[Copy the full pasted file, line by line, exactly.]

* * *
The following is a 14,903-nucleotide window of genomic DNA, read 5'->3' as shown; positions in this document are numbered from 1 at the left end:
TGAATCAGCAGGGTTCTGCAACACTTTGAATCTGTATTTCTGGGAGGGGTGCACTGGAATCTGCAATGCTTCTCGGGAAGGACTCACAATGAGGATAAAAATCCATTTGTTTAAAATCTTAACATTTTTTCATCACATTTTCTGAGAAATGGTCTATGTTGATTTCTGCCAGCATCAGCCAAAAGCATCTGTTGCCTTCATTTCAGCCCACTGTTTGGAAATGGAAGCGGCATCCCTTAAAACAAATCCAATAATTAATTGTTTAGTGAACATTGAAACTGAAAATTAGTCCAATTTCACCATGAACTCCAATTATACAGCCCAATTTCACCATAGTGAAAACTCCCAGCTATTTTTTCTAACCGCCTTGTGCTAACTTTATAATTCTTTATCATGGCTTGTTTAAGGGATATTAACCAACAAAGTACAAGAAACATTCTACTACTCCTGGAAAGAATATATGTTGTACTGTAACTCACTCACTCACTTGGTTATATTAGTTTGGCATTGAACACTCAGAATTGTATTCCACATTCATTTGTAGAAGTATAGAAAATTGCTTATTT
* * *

The following is a 14,903-nucleotide window of genomic DNA, read 5'->3' as shown; positions in this document are numbered from 1 at the left end:
TGAATCAGCAGGGTTCTGCAACACTTTGAATCTGTATTTCTGGGAGGGGTGCACTGGAATCTGCAATGCTTCTCGGGAAGGACTCACAATGAGGATAAAAATCCATTTGTTTAAAATCTTAACATTTTTTCATCACATTTTCTGAGAAATGGTCTATGTTGATTTCTGCCAGCATCAGCCAAAAGCATCTGTTGCCTTCATTTCAGCCCACTGTTTGGAAATGGAAGCGGCATCCCTTAAAACAAATCCAATAATTAATTGTTTAGTGAACATTGAAACTGAAAATTAGTCCAATTTCACCATGAACTCCAATTATACAGCCCAATTTCACCATAGTGAAAACTCCCAGCTATTTTTTCTAACCGCCTTGTGCTAACTTTATAATTCTTTATCATGGCTTGTTTAAGGGATATTAACCAACAAAGTACAAGAAACATTCTACTACTCCTGGAAAGAATATATGTTGTACTGTAACTCACTCACTCACTTGGTTATATTAGTTTGGCATTGAACACTCAGAATTGTATTCCACATTCATTTGTAGAAGTATAGAAAATTGCTTATTT